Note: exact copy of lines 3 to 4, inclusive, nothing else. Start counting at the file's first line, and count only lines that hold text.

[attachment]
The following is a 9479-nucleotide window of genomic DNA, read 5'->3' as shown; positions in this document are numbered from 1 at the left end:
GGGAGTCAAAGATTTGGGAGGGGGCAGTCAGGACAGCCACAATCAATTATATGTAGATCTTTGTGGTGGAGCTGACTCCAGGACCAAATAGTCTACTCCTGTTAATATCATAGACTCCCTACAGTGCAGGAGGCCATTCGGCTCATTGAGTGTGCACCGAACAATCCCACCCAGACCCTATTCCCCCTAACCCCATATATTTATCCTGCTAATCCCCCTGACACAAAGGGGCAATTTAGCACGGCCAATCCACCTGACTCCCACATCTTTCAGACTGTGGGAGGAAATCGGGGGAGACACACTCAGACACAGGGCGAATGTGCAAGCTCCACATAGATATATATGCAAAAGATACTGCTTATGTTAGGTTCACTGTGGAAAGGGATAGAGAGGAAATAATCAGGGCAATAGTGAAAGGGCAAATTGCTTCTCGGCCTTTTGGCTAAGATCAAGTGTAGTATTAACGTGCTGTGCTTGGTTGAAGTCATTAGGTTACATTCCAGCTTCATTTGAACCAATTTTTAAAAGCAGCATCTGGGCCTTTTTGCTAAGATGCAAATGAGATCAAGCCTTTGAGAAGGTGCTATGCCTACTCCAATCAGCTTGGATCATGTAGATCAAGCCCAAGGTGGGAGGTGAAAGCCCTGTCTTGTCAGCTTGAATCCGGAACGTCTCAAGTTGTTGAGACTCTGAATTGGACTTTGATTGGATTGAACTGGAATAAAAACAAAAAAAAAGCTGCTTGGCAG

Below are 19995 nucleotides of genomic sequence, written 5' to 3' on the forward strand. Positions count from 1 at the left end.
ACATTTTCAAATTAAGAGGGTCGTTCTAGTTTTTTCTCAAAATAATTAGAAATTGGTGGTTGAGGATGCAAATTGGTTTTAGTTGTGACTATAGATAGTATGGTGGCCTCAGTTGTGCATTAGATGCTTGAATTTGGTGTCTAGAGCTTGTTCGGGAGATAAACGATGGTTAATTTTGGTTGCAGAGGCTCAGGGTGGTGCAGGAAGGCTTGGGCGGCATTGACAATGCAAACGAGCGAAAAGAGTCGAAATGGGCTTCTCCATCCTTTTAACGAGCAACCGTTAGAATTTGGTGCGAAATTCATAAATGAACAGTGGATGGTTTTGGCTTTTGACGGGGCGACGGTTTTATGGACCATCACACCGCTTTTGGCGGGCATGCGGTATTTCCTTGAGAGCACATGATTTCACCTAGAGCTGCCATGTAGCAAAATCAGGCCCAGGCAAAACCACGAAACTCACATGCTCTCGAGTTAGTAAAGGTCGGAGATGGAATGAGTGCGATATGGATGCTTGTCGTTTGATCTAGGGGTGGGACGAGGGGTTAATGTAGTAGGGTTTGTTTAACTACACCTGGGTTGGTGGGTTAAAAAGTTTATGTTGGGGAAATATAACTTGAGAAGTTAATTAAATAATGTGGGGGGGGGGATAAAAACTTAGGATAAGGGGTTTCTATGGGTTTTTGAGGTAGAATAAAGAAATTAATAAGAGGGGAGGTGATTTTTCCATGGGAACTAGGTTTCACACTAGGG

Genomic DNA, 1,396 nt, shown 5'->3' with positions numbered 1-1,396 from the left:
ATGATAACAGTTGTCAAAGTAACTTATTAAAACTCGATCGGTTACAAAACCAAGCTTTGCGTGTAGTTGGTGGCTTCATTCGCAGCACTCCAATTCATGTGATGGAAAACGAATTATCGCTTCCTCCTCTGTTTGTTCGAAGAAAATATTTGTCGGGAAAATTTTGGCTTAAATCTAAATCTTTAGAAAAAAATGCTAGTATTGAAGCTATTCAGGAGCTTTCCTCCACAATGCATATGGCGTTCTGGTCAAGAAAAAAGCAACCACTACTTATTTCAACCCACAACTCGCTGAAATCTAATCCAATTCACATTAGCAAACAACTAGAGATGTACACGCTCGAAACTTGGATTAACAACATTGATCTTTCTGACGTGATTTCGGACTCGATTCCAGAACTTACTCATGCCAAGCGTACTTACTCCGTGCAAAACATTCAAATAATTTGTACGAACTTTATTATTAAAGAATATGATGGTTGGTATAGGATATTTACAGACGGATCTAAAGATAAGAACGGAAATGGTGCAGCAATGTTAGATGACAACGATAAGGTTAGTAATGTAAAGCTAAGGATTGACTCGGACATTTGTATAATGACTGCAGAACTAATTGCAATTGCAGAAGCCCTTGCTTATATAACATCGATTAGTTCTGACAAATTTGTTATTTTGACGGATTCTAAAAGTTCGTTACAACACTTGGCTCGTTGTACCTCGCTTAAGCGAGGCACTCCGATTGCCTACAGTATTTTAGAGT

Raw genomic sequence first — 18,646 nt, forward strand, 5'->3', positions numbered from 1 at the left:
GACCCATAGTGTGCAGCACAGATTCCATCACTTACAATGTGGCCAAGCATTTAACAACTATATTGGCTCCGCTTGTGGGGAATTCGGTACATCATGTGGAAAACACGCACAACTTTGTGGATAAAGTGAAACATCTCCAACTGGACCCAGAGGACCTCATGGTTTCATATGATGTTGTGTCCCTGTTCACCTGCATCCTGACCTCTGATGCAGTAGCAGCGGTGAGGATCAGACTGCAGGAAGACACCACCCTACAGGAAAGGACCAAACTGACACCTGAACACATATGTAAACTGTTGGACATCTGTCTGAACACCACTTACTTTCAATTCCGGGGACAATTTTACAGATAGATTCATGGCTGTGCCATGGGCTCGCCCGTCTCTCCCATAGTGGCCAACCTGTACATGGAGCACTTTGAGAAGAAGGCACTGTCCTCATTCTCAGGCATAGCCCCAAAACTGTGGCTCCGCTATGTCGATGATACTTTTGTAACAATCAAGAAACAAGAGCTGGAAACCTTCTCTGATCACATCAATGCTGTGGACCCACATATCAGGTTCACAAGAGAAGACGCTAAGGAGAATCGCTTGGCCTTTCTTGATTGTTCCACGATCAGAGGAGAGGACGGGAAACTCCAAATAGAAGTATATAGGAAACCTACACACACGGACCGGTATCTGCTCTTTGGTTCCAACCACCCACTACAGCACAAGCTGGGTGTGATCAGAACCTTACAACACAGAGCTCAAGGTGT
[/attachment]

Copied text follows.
Below are 19995 nucleotides of genomic sequence, written 5' to 3' on the forward strand. Positions count from 1 at the left end.
ACATTTTCAAATTAAGAGGGTCGTTCTAGTTTTTTCTCAAAATAATTAGAAATTGGTGGTTGAGGATGCAAATTGGTTTTAGTTGTGACTATAGATAGTATGGTGGCCTCAGTTGTGCATTAGATGCTTGAATTTGGTGTCTAGAGCTTGTTCGGGAGATAAACGATGGTTAATTTTGGTTGCAGAGGCTCAGGGTGGTGCAGGAAGGCTTGGGCGGCATTGACAATGCAAACGAGCGAAAAGAGTCGAAATGGGCTTCTCCATCCTTTTAACGAGCAACCGTTAGAATTTGGTGCGAAATTCATAAATGAACAGTGGATGGTTTTGGCTTTTGACGGGGCGACGGTTTTATGGACCATCACACCGCTTTTGGCGGGCATGCGGTATTTCCTTGAGAGCACATGATTTCACCTAGAGCTGCCATGTAGCAAAATCAGGCCCAGGCAAAACCACGAAACTCACATGCTCTCGAGTTAGTAAAGGTCGGAGATGGAATGAGTGCGATATGGATGCTTGTCGTTTGATCTAGGGGTGGGACGAGGGGTTAATGTAGTAGGGTTTGTTTAACTACACCTGGGTTGGTGGGTTAAAAAGTTTATGTTGGGGAAATATAACTTGAGAAGTTAATTAAATAATGTGGGGGGGGGGATAAAAACTTAGGATAAGGGGTTTCTATGGGTTTTTGAGGTAGAATAAAGAAATTAATAAGAGGGGAGGTGATTTTTCCATGGGAACTAGGTTTCACACTAGGG